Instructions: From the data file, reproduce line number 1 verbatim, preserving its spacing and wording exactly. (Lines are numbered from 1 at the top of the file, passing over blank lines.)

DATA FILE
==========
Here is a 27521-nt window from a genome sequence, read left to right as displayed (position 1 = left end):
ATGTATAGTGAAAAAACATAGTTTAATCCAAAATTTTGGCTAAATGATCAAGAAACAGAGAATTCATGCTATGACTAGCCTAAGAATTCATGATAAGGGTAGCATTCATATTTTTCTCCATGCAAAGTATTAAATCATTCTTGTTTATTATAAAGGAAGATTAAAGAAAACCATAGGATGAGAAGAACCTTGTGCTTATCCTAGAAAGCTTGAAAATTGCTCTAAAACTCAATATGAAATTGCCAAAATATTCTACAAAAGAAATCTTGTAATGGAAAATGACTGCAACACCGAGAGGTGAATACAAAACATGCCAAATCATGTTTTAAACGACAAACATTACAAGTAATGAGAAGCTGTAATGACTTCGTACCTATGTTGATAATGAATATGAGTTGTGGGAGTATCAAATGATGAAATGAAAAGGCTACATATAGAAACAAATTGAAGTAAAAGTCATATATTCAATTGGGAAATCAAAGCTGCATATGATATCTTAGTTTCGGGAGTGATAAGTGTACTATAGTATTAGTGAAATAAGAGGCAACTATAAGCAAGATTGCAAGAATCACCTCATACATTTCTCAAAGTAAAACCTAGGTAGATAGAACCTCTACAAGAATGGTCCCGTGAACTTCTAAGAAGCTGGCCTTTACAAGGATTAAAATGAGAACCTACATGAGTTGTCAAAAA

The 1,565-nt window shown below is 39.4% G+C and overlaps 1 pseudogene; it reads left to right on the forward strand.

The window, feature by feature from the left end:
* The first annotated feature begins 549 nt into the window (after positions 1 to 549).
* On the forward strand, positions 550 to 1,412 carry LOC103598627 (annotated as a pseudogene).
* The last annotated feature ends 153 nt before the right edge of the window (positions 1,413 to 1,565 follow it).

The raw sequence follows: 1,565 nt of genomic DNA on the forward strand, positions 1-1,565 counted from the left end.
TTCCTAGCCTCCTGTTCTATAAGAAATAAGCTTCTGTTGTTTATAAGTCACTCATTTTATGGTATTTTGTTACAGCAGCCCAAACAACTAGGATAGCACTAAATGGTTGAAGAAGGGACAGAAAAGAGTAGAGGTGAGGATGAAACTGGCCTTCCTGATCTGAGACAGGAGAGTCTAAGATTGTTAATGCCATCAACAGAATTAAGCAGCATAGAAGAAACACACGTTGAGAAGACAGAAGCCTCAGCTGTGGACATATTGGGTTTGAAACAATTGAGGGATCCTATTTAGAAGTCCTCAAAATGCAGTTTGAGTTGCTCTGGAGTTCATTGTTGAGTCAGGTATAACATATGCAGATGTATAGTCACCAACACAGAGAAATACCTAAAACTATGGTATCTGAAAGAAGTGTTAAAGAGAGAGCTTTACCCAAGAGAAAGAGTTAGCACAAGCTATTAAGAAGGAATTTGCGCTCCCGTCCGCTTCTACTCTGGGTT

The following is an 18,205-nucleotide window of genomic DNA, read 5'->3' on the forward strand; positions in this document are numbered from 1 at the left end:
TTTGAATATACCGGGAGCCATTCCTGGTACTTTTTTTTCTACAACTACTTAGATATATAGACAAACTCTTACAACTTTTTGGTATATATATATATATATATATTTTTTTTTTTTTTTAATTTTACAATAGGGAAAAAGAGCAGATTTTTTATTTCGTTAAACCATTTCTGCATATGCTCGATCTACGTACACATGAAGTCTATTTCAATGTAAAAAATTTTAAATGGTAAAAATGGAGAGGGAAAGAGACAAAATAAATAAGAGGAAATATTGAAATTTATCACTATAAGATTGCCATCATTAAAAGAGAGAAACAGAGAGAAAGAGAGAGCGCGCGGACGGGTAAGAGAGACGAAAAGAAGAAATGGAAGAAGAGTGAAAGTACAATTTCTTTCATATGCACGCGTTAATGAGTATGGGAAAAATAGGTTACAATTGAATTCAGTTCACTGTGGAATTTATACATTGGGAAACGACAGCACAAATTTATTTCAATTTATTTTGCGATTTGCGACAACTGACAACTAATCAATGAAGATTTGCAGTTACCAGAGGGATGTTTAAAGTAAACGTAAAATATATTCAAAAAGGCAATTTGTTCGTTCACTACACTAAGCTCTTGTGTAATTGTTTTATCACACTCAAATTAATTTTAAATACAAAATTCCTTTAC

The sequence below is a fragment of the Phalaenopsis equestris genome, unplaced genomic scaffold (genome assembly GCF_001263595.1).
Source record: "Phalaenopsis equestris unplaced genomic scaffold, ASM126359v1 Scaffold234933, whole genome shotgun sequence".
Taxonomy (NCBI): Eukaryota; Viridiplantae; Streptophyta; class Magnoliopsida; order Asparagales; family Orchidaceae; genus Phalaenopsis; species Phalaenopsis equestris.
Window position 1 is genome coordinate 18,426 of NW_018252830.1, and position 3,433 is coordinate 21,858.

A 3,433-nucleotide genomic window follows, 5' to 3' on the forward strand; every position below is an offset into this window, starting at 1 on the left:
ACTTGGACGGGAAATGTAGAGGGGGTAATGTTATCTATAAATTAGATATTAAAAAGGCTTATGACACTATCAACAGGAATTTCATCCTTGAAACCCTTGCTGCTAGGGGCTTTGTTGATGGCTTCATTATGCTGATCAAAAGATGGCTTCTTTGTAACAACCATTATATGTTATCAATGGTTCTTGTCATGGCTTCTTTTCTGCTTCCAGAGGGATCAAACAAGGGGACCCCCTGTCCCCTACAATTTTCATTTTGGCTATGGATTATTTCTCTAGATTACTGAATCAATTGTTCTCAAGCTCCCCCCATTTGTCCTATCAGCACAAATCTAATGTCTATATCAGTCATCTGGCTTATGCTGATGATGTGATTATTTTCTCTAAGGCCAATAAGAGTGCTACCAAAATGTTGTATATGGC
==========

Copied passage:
Here is a 27521-nt window from a genome sequence, read left to right as displayed (position 1 = left end):